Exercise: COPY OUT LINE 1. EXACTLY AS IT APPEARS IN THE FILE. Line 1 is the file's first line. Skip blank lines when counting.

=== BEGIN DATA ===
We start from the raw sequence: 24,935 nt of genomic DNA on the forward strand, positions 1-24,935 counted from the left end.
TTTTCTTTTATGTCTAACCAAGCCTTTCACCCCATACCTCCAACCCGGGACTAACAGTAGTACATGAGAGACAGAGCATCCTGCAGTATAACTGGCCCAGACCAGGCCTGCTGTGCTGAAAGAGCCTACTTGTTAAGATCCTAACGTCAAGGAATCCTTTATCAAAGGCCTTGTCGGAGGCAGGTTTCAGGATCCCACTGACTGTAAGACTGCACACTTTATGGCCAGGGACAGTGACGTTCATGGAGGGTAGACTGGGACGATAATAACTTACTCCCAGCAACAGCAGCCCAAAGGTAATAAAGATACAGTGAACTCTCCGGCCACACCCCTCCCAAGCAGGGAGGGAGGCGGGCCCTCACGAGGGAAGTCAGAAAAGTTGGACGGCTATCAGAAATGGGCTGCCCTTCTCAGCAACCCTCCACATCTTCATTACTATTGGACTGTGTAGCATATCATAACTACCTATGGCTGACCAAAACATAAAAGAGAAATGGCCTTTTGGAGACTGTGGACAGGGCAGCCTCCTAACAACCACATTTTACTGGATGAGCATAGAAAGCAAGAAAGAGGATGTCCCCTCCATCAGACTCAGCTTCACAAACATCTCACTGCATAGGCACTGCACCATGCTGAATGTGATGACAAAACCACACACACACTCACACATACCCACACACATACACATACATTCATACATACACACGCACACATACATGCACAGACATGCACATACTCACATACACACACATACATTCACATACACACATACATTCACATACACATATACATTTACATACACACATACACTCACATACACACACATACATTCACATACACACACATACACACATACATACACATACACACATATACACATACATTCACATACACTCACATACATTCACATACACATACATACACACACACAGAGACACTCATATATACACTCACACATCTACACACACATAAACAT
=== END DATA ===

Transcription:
We start from the raw sequence: 24,935 nt of genomic DNA on the forward strand, positions 1-24,935 counted from the left end.